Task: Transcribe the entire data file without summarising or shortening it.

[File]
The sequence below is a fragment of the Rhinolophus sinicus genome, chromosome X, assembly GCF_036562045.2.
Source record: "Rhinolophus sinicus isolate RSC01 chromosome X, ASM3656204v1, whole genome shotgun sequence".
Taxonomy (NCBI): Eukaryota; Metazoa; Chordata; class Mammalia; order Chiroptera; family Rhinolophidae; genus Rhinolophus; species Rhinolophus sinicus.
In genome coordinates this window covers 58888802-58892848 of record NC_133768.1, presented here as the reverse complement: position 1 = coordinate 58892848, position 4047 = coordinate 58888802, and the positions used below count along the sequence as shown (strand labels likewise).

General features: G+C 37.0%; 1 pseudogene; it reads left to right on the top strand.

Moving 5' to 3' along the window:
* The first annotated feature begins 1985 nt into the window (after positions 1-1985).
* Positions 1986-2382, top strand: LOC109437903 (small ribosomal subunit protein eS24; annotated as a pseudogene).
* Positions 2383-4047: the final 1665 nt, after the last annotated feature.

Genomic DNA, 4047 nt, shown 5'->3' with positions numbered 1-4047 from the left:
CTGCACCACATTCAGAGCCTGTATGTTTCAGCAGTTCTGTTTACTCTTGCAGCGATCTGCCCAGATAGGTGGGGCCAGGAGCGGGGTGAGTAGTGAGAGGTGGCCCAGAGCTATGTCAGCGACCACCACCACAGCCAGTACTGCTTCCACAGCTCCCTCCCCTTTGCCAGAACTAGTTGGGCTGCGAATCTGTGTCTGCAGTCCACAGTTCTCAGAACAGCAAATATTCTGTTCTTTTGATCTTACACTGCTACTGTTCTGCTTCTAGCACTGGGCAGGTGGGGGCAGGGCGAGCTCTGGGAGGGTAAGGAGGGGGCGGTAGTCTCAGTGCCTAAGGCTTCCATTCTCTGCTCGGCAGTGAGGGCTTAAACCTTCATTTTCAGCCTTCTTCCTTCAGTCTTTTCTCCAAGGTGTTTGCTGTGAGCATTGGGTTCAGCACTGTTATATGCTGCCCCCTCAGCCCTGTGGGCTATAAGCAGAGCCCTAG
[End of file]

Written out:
The sequence below is a fragment of the Rhinolophus sinicus genome, chromosome X, assembly GCF_036562045.2.
Source record: "Rhinolophus sinicus isolate RSC01 chromosome X, ASM3656204v1, whole genome shotgun sequence".
Taxonomy (NCBI): Eukaryota; Metazoa; Chordata; class Mammalia; order Chiroptera; family Rhinolophidae; genus Rhinolophus; species Rhinolophus sinicus.
In genome coordinates this window covers 58888802-58892848 of record NC_133768.1, presented here as the reverse complement: position 1 = coordinate 58892848, position 4047 = coordinate 58888802, and the positions used below count along the sequence as shown (strand labels likewise).

General features: G+C 37.0%; 1 pseudogene; it reads left to right on the top strand.

Moving 5' to 3' along the window:
* The first annotated feature begins 1985 nt into the window (after positions 1-1985).
* Positions 1986-2382, top strand: LOC109437903 (small ribosomal subunit protein eS24; annotated as a pseudogene).
* Positions 2383-4047: the final 1665 nt, after the last annotated feature.

Genomic DNA, 4047 nt, shown 5'->3' with positions numbered 1-4047 from the left:
CTGCACCACATTCAGAGCCTGTATGTTTCAGCAGTTCTGTTTACTCTTGCAGCGATCTGCCCAGATAGGTGGGGCCAGGAGCGGGGTGAGTAGTGAGAGGTGGCCCAGAGCTATGTCAGCGACCACCACCACAGCCAGTACTGCTTCCACAGCTCCCTCCCCTTTGCCAGAACTAGTTGGGCTGCGAATCTGTGTCTGCAGTCCACAGTTCTCAGAACAGCAAATATTCTGTTCTTTTGATCTTACACTGCTACTGTTCTGCTTCTAGCACTGGGCAGGTGGGGGCAGGGCGAGCTCTGGGAGGGTAAGGAGGGGGCGGTAGTCTCAGTGCCTAAGGCTTCCATTCTCTGCTCGGCAGTGAGGGCTTAAACCTTCATTTTCAGCCTTCTTCCTTCAGTCTTTTCTCCAAGGTGTTTGCTGTGAGCATTGGGTTCAGCACTGTTATATGCTGCCCCCTCAGCCCTGTGGGCTATAAGCAGAGCCCTAG